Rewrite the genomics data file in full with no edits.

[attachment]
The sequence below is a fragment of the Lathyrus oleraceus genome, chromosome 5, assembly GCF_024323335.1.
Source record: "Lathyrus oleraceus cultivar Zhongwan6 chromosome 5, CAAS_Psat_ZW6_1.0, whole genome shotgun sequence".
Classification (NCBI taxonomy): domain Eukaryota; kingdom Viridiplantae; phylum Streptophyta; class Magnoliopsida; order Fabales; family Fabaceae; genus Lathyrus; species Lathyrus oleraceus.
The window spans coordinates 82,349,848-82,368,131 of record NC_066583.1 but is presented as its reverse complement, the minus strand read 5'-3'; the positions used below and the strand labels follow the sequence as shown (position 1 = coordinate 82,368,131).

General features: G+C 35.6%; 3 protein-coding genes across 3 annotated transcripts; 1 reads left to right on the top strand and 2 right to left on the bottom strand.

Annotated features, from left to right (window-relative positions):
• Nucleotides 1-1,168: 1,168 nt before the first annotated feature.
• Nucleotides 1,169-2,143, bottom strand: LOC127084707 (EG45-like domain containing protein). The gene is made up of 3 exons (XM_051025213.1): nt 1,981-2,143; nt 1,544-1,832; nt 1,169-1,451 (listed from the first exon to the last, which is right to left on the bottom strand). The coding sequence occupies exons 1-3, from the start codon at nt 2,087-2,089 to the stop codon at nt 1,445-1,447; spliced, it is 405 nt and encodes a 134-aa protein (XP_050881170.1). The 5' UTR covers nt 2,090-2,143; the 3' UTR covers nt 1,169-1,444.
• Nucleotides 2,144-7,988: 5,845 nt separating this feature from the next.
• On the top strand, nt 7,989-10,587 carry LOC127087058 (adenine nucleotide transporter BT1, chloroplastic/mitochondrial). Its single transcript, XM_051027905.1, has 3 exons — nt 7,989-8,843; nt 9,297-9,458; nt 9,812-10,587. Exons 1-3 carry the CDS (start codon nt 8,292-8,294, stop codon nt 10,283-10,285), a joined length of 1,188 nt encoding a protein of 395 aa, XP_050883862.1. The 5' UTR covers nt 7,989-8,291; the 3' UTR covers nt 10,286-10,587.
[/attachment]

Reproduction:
The sequence below is a fragment of the Lathyrus oleraceus genome, chromosome 5, assembly GCF_024323335.1.
Source record: "Lathyrus oleraceus cultivar Zhongwan6 chromosome 5, CAAS_Psat_ZW6_1.0, whole genome shotgun sequence".
Classification (NCBI taxonomy): domain Eukaryota; kingdom Viridiplantae; phylum Streptophyta; class Magnoliopsida; order Fabales; family Fabaceae; genus Lathyrus; species Lathyrus oleraceus.
The window spans coordinates 82,349,848-82,368,131 of record NC_066583.1 but is presented as its reverse complement, the minus strand read 5'-3'; the positions used below and the strand labels follow the sequence as shown (position 1 = coordinate 82,368,131).

General features: G+C 35.6%; 3 protein-coding genes across 3 annotated transcripts; 1 reads left to right on the top strand and 2 right to left on the bottom strand.

Annotated features, from left to right (window-relative positions):
• Nucleotides 1-1,168: 1,168 nt before the first annotated feature.
• Nucleotides 1,169-2,143, bottom strand: LOC127084707 (EG45-like domain containing protein). The gene is made up of 3 exons (XM_051025213.1): nt 1,981-2,143; nt 1,544-1,832; nt 1,169-1,451 (listed from the first exon to the last, which is right to left on the bottom strand). The coding sequence occupies exons 1-3, from the start codon at nt 2,087-2,089 to the stop codon at nt 1,445-1,447; spliced, it is 405 nt and encodes a 134-aa protein (XP_050881170.1). The 5' UTR covers nt 2,090-2,143; the 3' UTR covers nt 1,169-1,444.
• Nucleotides 2,144-7,988: 5,845 nt separating this feature from the next.
• On the top strand, nt 7,989-10,587 carry LOC127087058 (adenine nucleotide transporter BT1, chloroplastic/mitochondrial). Its single transcript, XM_051027905.1, has 3 exons — nt 7,989-8,843; nt 9,297-9,458; nt 9,812-10,587. Exons 1-3 carry the CDS (start codon nt 8,292-8,294, stop codon nt 10,283-10,285), a joined length of 1,188 nt encoding a protein of 395 aa, XP_050883862.1. The 5' UTR covers nt 7,989-8,291; the 3' UTR covers nt 10,286-10,587.